January can be a discouraging month for cinema, a period foll owing
the late-year awards season when studios dump their most commercially
problematic and creatively bankrupt efforts. Almost every year, however,
one movie seems to sneak in that refuses to abide by this notion.
In 1999, it was "In Dreams." In 2001, it was "The Pledge." In 2002,
it was "Orange County." Newly joining this exclusive list is "The
Butterfly Effect," an applause-worthy, wildly ambitious mind-bender
that is not only one of the more original motion pictures to be released
in recent months, but also one of its most emotionally unshakable.
The title derives from a chaos theory that states a butterfly flapping
its wings in South Africa can cause a ty phoon on the other side of
the world, and the film in question asks if the same concept may be
possible through time rather than space. Evan Treborn (Ashton Kutcher)
is a college psychology major who, as a kid, suffered from a series
of blackouts during key moments of emotional distress. After a long-estranged
childhood friend, Kayleigh Miller (Amy Smart), commits suicide, Evan
discovers that, when reading events in his journals, he has the unique
ability to travel back in time to when these things occurred and change
them. Soon, he becomes obsessed with saving Kayleigh's life, a feat
that proves more difficult than expected as their pasts and futures,
as well as that of pal Lenny (Elden Henson) and Kayleigh's unhinged
brother, Tommy (William Lee Scott), careen progressively out of control.
Written and directed by J. Mackye Gruber and Eric Bress (who sc ripted
2003's "Final Destination 2"), "The Butterfly Effect" is a masterfully
disturbing and eerie thriller, but, as a refreshing conceit, most
of its effectiveness evolves from its thought-provoking ideas, as
opposed to cheap shock value and exploitation. It is also a love story
between Evan and Kayleigh, gentle and true, but one that seems destined
for a tragic outcome. As a time-traveling fantasy, it somewhat reminds
one of a grimmer version of "Back to the Future" without ever feeling
like a rehash. The picture moves effortlessly between the past and
present with startling aplomb and an increasing sense of poignancy,
as pieces of Evan's childhood only come into focus after he is able
to return to them as an adult. Out of the changes he makes, however,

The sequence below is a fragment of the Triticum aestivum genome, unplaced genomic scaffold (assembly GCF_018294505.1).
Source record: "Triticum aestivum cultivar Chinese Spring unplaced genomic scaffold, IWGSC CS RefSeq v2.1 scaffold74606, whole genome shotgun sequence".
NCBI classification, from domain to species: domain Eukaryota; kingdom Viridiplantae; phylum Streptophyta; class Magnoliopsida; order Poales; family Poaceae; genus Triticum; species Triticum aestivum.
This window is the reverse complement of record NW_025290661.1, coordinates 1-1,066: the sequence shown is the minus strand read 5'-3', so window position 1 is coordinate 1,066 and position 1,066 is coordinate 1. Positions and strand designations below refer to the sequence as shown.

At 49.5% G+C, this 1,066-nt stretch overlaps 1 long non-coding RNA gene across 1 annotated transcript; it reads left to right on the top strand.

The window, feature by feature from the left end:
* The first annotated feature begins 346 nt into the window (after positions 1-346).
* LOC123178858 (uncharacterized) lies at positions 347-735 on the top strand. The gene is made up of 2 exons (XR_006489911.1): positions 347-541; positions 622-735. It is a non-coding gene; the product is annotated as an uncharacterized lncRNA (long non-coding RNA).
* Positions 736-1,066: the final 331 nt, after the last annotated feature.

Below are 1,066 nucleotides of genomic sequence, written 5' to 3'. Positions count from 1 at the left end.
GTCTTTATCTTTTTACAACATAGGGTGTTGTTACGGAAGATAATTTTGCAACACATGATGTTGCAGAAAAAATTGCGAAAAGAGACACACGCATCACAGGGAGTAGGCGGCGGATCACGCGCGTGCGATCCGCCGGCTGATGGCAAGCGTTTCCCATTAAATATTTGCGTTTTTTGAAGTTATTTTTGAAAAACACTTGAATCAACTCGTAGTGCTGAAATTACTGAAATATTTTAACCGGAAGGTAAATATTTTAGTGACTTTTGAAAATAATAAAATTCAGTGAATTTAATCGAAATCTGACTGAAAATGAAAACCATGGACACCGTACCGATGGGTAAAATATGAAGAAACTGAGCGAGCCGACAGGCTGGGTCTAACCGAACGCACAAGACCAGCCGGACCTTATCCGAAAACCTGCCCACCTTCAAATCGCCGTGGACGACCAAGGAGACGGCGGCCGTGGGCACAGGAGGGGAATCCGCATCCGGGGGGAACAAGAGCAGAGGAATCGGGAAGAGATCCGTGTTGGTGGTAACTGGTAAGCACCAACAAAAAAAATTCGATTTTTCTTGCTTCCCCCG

the characters' present day evolution sometimes has unexpected and
Perhaps the best thing about "The Butterfly Effect" is the intelligence
brought to such a tricky premise. In the wrong hands, the plot could
have easily become cheesy, preposterous, and even laughable. Auspicious
debuting filmmakers Gruber and Bress refuse to fall into this trap
at every corner, treating their characters and situations with maturity.
We, as the viewer, are willing to swallow the many zigzagging developmentseven
when the vital issue of being able to go back in time is never fully
explainedbecause Gruber and Bress do, bringing a passion and truth
to the proceedings that is so seldom missing in most of today's movies.
Recalling the tone and authenticity of 1986's "Stand by Me," the childhood
sequences, detailing the dark events in the four friends' lives that
forever s hattered their bond and laid the path for their futures,
are note-perfect. Touchy subjects, such as pedophilia, child molestation,
animal cruelty, and a relatively harmless prank gone disastrously
wrong, are treated with the utmost seriousness in a non-exploitive
manner, as is its uncompromising portrait of adolescent rebellion,
fear, and loyalty. The young actors, all of whom are dead ringers
for their adult counterparts, buck the trend of unctuous child performers
by turning in extraordinarily convincing work in what were clearly
demanding roles. Especially impressive are John Patrick Amedori (2000's
"Unbreakable"), Irene Gorovaia (2003's "It Runs in the Family"), and
Jesse James (2001's "Pearl Harbor") as the 13-year-old Evan, Kayleigh, and Tommy.
For Ashton Kutcher, who has come to be known as a comic actor on TV's
"That 70's Show," and in 2000's "Dude, Where's My Car?" and 2003's
"Just Married," this should be his breakthrough. As the adult Evan,
Kutcher runs the gamut of emotions with dramatic intuition and weight.
As Kayleigh, Amy Smart (2003's "The Battle of Shaker Heights") arguably
has the trickier role. Her character goes through approximately five
diverse incarnations, from a peppy sorority girl to a drug-addicted
hooker to an emotionally scarred waitress, and Smart sharply imbues
each one with enough dimension to keep them from becoming stereotypes.
Evan and Kayleigh's relationship is the driving force that everything
hinges on; were it not to come off genuine and worth caring about,
the film would have collapsed. Fortunately, Kutcher and Smart are
a charismatic couple, and the actors give their love story both weight
and immediacy. Kudos, also, for the casting of wonderful character
actors Melora Walters (1999's "Magnolia") and Eric Stoltz (2002's
"The Rules of Attraction") in strong supporting roles as, respectively,
Evan's caring, steadfast mother and Kayleigh's abusive, pedophiliac father.
The central dilemma at work in "The Butterfly Effect" is whether,
for better or worse, a person should let the natural hands of fate
decide our outcomes, or change things with the chance that better
lives could come of it. Directors J. Mackye Gruber and Eric Bress'
solution to this matter is stunning in its conception and payoff.
Instead of cheating the audience with an easy way out, they have come
up with the only logical way for things to end. The final scenes,
beautifully handled and acted, are bittersweet without falling victim
to mawkishness and heartbreaking in their emphatic simplicity. "The
Butterfly Effect" is the first great motion picture of 2004, and certain
to be one of the best of the year.
Copyright © 2004 Dustin Putman